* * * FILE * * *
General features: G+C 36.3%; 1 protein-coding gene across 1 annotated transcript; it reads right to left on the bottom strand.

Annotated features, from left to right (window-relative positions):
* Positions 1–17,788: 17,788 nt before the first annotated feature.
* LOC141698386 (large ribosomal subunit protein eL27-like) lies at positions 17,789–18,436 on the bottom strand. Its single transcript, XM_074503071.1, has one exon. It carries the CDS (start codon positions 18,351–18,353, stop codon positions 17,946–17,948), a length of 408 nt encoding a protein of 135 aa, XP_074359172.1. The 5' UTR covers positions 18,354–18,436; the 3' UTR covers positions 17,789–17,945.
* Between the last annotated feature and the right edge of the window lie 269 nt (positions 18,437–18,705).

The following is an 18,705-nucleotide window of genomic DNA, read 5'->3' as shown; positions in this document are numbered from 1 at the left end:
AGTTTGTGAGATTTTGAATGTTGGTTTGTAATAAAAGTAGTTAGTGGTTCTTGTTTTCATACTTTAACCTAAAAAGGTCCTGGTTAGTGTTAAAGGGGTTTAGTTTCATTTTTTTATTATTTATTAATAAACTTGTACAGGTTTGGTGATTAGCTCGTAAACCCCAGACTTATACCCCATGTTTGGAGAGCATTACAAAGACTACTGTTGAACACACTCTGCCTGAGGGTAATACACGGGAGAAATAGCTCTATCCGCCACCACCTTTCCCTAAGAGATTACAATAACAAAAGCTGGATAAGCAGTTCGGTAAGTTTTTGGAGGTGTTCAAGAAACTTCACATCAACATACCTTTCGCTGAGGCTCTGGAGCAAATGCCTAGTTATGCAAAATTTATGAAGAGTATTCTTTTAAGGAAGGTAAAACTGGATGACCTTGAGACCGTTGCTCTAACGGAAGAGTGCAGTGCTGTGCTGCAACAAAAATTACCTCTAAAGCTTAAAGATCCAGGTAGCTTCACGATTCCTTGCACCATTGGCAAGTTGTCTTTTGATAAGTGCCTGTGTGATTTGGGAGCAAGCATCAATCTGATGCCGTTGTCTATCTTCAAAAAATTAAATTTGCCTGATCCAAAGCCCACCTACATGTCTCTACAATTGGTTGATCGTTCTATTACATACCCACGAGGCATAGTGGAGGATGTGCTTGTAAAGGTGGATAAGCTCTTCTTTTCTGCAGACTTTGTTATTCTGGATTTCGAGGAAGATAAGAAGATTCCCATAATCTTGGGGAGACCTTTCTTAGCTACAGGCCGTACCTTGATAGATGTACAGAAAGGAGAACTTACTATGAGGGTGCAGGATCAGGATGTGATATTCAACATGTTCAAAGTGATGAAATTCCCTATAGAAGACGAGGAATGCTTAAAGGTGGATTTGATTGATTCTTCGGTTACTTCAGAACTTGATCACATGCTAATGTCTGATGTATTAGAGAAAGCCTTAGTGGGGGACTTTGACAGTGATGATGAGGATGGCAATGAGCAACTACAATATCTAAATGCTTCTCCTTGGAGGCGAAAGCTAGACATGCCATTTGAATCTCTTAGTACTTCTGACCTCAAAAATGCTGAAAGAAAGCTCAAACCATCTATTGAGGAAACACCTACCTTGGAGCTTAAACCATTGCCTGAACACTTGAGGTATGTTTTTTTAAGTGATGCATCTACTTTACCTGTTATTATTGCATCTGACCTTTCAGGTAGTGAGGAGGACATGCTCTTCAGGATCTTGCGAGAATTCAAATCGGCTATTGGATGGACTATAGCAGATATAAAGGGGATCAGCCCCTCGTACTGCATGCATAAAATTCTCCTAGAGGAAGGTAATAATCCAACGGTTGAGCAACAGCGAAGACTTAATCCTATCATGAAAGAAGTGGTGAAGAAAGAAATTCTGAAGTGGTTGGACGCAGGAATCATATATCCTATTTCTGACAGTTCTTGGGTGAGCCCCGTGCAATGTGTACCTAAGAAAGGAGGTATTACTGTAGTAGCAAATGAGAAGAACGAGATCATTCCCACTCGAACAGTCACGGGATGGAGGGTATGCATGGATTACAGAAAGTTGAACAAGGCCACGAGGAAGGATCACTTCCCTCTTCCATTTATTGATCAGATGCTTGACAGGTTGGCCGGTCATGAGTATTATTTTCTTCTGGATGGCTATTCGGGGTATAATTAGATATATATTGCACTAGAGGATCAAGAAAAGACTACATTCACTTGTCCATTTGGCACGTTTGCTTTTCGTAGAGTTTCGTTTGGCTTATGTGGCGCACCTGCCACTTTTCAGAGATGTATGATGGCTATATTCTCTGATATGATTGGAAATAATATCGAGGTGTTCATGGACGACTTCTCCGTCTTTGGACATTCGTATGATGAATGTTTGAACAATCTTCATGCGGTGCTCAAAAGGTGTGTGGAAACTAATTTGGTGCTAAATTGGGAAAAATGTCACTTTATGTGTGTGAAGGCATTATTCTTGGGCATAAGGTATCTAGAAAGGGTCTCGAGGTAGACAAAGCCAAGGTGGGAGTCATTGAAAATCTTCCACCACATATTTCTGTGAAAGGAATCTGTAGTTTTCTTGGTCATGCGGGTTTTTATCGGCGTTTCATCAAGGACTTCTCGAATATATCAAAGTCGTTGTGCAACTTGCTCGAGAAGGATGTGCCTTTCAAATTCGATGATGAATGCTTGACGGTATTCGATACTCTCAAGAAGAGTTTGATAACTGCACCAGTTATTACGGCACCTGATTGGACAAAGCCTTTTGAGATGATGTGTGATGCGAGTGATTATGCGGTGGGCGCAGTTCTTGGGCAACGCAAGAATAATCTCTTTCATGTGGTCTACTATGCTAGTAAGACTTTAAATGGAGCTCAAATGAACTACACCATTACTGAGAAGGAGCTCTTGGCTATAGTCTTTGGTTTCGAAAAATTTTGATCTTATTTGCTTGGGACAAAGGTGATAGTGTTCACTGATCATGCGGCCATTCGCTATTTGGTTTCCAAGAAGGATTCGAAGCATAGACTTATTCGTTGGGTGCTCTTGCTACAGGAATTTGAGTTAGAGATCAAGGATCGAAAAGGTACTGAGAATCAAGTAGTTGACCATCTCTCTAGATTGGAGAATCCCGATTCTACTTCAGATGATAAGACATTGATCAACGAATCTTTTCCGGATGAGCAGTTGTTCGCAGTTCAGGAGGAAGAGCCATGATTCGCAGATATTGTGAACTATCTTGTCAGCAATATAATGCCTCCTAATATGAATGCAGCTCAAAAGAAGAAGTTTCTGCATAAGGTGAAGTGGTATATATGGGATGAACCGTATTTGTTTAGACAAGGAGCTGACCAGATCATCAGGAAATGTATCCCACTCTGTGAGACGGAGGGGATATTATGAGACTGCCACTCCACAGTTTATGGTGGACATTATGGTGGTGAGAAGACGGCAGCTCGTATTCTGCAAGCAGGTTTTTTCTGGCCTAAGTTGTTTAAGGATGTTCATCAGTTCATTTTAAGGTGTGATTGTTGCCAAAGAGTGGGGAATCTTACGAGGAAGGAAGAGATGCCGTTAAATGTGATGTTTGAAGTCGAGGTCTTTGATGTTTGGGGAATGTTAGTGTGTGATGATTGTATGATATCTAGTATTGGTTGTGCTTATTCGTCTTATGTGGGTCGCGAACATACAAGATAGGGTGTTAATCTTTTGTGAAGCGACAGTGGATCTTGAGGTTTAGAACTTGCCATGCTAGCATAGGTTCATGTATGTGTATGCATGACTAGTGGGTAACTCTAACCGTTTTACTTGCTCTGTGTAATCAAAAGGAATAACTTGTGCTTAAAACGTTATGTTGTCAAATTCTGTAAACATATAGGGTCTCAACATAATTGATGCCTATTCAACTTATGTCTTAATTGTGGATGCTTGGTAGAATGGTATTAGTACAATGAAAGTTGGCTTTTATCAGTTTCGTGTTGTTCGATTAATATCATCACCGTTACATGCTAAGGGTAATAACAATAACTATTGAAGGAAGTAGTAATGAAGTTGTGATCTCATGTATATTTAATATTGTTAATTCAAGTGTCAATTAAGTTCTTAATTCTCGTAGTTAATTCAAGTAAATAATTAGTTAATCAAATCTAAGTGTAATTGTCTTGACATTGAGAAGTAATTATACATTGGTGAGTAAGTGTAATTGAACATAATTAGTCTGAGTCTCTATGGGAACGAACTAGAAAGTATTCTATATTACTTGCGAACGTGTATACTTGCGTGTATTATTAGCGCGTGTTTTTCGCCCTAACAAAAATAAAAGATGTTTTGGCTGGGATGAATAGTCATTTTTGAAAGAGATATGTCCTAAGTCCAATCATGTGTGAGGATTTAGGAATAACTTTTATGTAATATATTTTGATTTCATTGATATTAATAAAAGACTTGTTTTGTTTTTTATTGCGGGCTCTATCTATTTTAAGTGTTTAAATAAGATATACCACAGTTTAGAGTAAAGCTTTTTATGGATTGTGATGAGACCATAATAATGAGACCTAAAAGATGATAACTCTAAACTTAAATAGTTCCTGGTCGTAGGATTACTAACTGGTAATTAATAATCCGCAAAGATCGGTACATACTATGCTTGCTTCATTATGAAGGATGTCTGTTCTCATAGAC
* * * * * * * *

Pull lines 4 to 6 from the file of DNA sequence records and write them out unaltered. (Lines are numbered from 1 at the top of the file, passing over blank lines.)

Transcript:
* LOC141698386 (large ribosomal subunit protein eL27-like) lies at positions 17,789–18,436 on the bottom strand. Its single transcript, XM_074503071.1, has one exon. It carries the CDS (start codon positions 18,351–18,353, stop codon positions 17,946–17,948), a length of 408 nt encoding a protein of 135 aa, XP_074359172.1. The 5' UTR covers positions 18,354–18,436; the 3' UTR covers positions 17,789–17,945.
* Between the last annotated feature and the right edge of the window lie 269 nt (positions 18,437–18,705).

The following is an 18,705-nucleotide window of genomic DNA, read 5'->3' as shown; positions in this document are numbered from 1 at the left end: